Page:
Important Bird Area
Boston Harbor Islands webpage
Boston Harbor Islands (National Park Service) webpage
Boston Harbor Islands map
Boston Harbor Islands National Recreation Area IBA
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Tour the “state of the art” wastewater treatment facility or stroll 60 acres on the shoreline path.
Sixty acres of parkland surrounding the treatment plant offer walking, jogging, sightseeing, picnicking, and fishing. There is a 2.6-mile perimeter pathway and another 2 miles of trails on the hills of the island. (Dog walkers are reminded that dogs must be kept on a leash at all times and to clean up after their pets.)
Deer Island has been connected to the mainland since Shirley Gut, once separating the island from Winthrop, was filled in by beach erosion in the famous 1938 hurricane. The former island has a rich human history. It has been used by Native Americans, quarantined immigrants, farmers, orphans, paupers, military personnel, and tens of thousands of prisoners at the former county house of corrections.
The new Deer Island Waste Water Treatment Plant continues the longstanding use of the island for sewage disposal facilities. The first was constructed on Deer Island in the late 1800s and expanded in the 1960s. In the 1990s, hundreds of engineers and thousands of construction workers brought into being the treatment plant that now serves Greater Boston. People around Boston are proud today of Deer Island as a symbol of natural resource protection and environmental stewardship.
Some phases of Deer Island’s history, however, are far more problematic. The low point occurred during the King Philip’s War, a Native American armed resistance to 17th-century European colonization. Deer Island became a place of internment in the winter of 1675-76 for approximately 500 Native Americans, whom Europeans had removed from their homes and villages. Many of the imprisoned Native Americans died that winter without access to adequate food or shelter. In the 1800s, when the Great Famine drove more than a million Irish citizens to immigrate to the United States, Deer Island was the landing point for thousands of refugees, many sick and poverty-stricken, hoping to reach the Port of Boston. In June 1847, the City of Boston established a hospital on Deer Island. Approximately 4,800 men, women, and children were admitted for treatment in the years from 1847 to 1849. Many recovered, but more than 800 died and were buried in the Rest Haven Cemetery, where their memory now honors the struggles of their countrymen. In 1850, an almshouse was built to house “paupers.” These are only a few of the fascinating historical tales from Deer Island.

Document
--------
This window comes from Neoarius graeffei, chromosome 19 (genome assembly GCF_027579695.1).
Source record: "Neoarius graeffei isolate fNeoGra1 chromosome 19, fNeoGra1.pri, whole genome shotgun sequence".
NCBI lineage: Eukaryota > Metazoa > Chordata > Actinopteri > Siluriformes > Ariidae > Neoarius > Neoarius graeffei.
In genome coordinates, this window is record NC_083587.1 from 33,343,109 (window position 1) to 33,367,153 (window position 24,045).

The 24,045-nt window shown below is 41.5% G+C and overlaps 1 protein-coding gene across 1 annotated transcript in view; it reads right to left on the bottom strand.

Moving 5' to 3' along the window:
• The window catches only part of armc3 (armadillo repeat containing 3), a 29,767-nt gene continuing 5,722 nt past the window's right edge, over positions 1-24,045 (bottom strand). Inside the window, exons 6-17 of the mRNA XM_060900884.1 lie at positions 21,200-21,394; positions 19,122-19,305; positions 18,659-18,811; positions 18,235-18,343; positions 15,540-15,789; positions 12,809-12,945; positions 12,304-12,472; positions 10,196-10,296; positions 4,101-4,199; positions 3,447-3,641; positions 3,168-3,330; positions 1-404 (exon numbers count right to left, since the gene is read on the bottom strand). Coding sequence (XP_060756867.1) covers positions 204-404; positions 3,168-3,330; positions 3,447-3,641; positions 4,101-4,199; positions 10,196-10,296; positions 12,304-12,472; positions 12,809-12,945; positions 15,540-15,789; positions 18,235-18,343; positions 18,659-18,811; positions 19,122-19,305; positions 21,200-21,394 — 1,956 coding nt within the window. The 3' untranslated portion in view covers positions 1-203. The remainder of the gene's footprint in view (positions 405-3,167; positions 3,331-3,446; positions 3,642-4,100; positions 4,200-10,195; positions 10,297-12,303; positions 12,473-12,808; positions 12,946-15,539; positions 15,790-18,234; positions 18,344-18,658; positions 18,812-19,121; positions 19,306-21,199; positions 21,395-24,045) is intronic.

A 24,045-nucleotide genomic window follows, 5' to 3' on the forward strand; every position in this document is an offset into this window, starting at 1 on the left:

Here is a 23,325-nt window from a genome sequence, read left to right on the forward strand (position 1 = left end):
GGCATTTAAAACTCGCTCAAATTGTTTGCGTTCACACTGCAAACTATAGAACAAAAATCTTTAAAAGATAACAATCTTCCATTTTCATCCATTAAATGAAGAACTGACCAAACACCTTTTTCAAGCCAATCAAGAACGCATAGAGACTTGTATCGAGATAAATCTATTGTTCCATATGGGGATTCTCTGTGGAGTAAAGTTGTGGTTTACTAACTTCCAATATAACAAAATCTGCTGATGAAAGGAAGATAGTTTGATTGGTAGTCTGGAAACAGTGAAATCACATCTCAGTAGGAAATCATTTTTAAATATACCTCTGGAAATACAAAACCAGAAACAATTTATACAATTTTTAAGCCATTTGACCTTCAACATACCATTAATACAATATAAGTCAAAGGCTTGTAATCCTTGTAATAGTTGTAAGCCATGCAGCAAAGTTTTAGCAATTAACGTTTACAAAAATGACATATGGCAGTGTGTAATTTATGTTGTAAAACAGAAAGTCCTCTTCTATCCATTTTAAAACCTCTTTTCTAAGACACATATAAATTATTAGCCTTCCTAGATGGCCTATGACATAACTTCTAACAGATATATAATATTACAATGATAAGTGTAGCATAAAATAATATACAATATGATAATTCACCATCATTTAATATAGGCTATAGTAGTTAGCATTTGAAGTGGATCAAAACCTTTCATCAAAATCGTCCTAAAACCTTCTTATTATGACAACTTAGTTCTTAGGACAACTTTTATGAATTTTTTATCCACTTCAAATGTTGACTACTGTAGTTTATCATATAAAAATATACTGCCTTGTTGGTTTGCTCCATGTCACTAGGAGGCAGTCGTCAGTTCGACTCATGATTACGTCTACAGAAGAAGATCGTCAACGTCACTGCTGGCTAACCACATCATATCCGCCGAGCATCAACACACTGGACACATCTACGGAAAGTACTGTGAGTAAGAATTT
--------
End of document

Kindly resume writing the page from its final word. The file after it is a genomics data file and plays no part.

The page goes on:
About Boston Harbor Islands
Located just minutes from downtown Boston, the Boston Harbor Islands include 34 islands and peninsulas spread over 50 square miles. Working with city, state, federal and nonprofit partners, the park is a place where you can walk a Civil War-era fort, visit historic lighthouses, explore tide pools, hike lush trails, camp under the stars, or relax while fishing, picnicking, or swimming, all within reach of downtown Boston.
Between the horn of Cape Ann to the north and the defiant, jutting arm of Cape Cod to the south and east, the Boston Harbor forms a giant crescent in the central coast of Massachusetts and is the beating heart of the New England shoreline. The harbor sits within an ancient feature, known as the Boston Basin, which predates the formation of North America. Over the course of over 400 million years, it has seen tropical latitudes, multiple advances and recessions of the sea, and multiple periods of glaciation—the latter couple of which deposited and then carved many of the hills that currently dapple its surface. Today, within a vibrant metropolitan area, the Boston Harbor Islands provide a dynamic assembly of ecosystems, ranging from rocky, windswept shores to dense forests to developed and filled land—all with a long and complicated history of human use.
The hub islands, Georges and Spectacle, offer a world-class experience complete with hiking trails, picnic areas, interpretative walks, recreational programs, concessions, and state-of-the-art visitor centers. The more rustic islands, Peddocks, Bumpkin, Grape, and Lovells, provide camping adventures that offer a unique experience for locals and visitors to the Boston area. Thompson Island is open to the public via public ferries on specified weekends throughout the summer and fall.
Allow at least a half day to see one island and a day to see more. Georges, Spectacle, and Peddocks Island have fresh water and restrooms, while Lovells, Bumpkin, and Grape island have composting toilets. There are no trash receptacles; please pack out what you pack in.
A visit to the Boston Harbor Islands is an opportunity to play, learn, serve, and work within the largest recreational open space in the Boston area.
From Boston Harbor Islands (National Park Service) webpage
The Boston Harbor Islands National Recreation Area comprises 34 islands ranging in size from less than 1 acre to 274 acres. A variety of habitats, including marine, rock cliffs, beaches, salt marsh, and forests support many different species in all seasons. Several species of special concern in Massachusetts have been observed on the Islands including Common and Least Tern, Barn Owl, and Common Loon. The Northern Harrier, a threatened species, also occurs on the islands. Significant numbers of colonial-nesting waterbirds, including Double-crested Cormorants, Black-crowned Night-Herons, and Snowy Egrets have been present for at least two decades. Migratory shorebirds, raptors, and songbirds utilize the harbor islands during the spring and fall, and great flocks of waterfowl overwinter there.
From Boston Harbor Islands National Recreation Area IBA